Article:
Wednesday, July 30, 2008
Campari is an Italian aperitif flavored with a proprietary mix of ingredients. A prominent flavor is orange peel, and it's got a wonderful bitter quality to it. The Italians say that you have to try it three times before you like it. Whether or not the ad campaign featuring the voluptuous Salma Hayek makes you appreciate it faster is an exercise left to the reader.
This cocktail is not for the faint of heart: I love it, but it's a baseball bat of bitterness hitting you square in the face. Part of that comes from the healthy dose of quinine, which, like tonic water, will fight off malaria. Nothing wrong with diluting it with club soda or sparkling wine to take off some of the edge.
Monday, July 28, 2008
After the proper rehydration with clear, crisp Memphis tap water, the mind turns to other forms of refreshment. This is the perfect time for some cocktails, but I'm looking for something different, a challenge for the palate, a new sensation. Let's rule out rum and vodka, bases of the most popular cocktails out there, and stick to gin as the primary spirit. We'll start the week with a pair of herb-flavored drinks. (Full recipes are available in the links below.)
While looking for inspiration I found the Infinite Monkeys' recipe for a Ten Thyme Smash, reverse engineered from sampling the cocktail at various restaurants. Fresh thyme and cucumber are in season, and plump limes are available everywhere.
This is an incredibly refreshing cocktail, not too sweet, sour, herbal, or strong. All elements are balanced well, which is the most important factor of a proper mixed drink. Friends Paul and Sally were likewise enchanted by this unusual recipe. I used a slice of cucumber for the garnish, but I think a cold Claussen pickle might be fun as well.
A related beverage is Bon Appétit's Raspberry Thyme Smash. I was actually more excited about this one ahead of time, but it was a bit disappointing. The consensus from the fellow diners was similar.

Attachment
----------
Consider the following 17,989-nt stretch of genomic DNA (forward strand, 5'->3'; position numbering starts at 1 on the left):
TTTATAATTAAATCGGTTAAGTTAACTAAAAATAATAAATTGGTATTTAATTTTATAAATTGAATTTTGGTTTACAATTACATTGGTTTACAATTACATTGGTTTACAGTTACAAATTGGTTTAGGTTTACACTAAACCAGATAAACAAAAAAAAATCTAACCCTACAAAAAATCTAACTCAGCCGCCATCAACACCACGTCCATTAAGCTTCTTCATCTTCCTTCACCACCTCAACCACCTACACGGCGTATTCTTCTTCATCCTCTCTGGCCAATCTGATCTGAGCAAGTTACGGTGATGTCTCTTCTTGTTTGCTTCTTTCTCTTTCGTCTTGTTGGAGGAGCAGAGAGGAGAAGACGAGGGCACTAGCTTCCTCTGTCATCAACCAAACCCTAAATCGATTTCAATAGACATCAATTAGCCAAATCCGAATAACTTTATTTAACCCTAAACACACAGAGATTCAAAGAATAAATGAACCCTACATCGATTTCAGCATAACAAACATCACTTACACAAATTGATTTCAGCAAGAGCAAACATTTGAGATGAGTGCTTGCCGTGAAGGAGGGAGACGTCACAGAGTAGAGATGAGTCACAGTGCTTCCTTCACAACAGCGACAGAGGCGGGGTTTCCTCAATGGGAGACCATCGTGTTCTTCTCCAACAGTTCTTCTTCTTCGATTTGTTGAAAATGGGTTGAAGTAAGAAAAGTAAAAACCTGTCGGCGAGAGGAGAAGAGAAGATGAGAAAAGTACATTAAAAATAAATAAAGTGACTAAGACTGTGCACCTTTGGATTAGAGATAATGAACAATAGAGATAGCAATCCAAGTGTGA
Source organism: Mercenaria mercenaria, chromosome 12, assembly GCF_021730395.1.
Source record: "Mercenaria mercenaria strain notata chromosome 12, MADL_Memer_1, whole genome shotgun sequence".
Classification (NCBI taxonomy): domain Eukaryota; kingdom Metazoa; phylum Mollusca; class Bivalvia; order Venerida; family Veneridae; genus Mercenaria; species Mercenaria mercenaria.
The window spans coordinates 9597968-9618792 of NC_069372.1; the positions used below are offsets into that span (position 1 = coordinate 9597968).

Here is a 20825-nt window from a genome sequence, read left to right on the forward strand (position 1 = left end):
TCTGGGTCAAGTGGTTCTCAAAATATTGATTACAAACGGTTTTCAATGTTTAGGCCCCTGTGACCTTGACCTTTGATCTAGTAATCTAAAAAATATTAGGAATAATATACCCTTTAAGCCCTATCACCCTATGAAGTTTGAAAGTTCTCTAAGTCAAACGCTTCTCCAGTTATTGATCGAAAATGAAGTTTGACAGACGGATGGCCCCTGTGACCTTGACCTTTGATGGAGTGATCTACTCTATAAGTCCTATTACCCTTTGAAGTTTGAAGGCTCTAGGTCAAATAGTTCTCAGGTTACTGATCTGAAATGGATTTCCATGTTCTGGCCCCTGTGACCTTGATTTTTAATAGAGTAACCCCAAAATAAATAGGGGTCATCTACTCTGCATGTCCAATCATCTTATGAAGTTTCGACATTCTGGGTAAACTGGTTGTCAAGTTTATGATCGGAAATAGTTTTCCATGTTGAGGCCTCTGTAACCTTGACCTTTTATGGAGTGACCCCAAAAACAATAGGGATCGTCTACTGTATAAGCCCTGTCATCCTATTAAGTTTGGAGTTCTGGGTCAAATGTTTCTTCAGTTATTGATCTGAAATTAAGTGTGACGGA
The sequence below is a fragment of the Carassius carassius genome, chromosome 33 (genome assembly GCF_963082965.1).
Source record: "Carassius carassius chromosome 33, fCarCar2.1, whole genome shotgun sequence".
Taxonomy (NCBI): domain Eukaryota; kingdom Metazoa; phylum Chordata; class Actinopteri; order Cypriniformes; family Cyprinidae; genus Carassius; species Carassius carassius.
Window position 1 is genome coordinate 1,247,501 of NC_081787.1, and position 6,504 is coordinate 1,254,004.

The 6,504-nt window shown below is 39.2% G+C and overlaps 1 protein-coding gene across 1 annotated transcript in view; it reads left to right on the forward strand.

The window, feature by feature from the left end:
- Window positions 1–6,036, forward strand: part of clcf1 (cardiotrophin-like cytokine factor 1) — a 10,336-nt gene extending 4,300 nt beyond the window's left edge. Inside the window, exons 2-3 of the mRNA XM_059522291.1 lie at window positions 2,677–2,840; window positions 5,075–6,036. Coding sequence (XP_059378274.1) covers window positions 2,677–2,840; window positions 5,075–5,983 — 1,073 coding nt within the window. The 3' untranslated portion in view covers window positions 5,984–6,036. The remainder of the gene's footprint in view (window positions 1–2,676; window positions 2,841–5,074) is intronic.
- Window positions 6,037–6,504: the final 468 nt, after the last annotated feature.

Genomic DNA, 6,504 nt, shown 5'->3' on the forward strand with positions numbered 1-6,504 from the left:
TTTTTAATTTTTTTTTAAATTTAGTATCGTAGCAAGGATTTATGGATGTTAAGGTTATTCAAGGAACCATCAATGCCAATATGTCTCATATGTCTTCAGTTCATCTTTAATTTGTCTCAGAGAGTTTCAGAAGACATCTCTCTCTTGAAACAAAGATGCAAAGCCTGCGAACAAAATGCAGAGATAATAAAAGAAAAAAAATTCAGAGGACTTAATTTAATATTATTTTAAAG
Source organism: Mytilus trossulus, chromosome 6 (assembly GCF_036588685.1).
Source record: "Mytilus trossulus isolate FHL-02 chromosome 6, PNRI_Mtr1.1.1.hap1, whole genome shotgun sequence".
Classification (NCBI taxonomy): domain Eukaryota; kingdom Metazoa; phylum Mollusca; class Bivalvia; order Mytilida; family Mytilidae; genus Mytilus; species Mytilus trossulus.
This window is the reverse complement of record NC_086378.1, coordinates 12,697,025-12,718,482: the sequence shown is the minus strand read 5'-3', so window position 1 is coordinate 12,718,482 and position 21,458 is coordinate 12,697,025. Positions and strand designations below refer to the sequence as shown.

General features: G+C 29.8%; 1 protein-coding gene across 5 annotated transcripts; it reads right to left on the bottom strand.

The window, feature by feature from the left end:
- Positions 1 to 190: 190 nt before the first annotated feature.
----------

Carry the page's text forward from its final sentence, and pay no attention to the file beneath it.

It's not bad, but the sour raspberry notes threw off the balance of the beverage. It can be fixed with additional sugar, but then you end up with something too sweet and you start losing the herbal characteristics. Definitely pretty, and certainly worth trying if you have the ingredients on hand. And spearing a berry on a sprig of thyme makes for a cool garnish, regardless of what's in the glass.
Friday, July 25, 2008
Using a recipe from Whole Foods along with fresh berries from the Farmers Market, it was pretty simple. The flecks that can be seen in the photo are from Chinese Five Spice powder, in an attempt to marry the flavors of cream and spices as is done in India. This was a success, and it added another dimension to the dish. My only advice would be to let the ramekins rest in the fridge (preferably covered with plastic wrap) overnight; even four hours wasn't quite enough to get them set properly.
Wednesday, July 23, 2008
I've been having good luck with pasta and dry rosé, so I picked the 2005 Sullivan Vineyards Pink Ink from Napa. $18, 13.8% abv. 80% Cabernet Sauvignon, 20% Merlot. Slightly tannic, with lemon and cranberry flavors. Excellent tartness without puckering the mouth.
Still not convinced on rosé? Still traumatized by horrible White Zinfandel and pink wine spritzers? Dry rosé just overtook white wine in French wine sales, becoming the most popular style of wine. Yes, bottles the shade of a summer sunset have become the vins du jour in old Gaul, and them fellers know wine.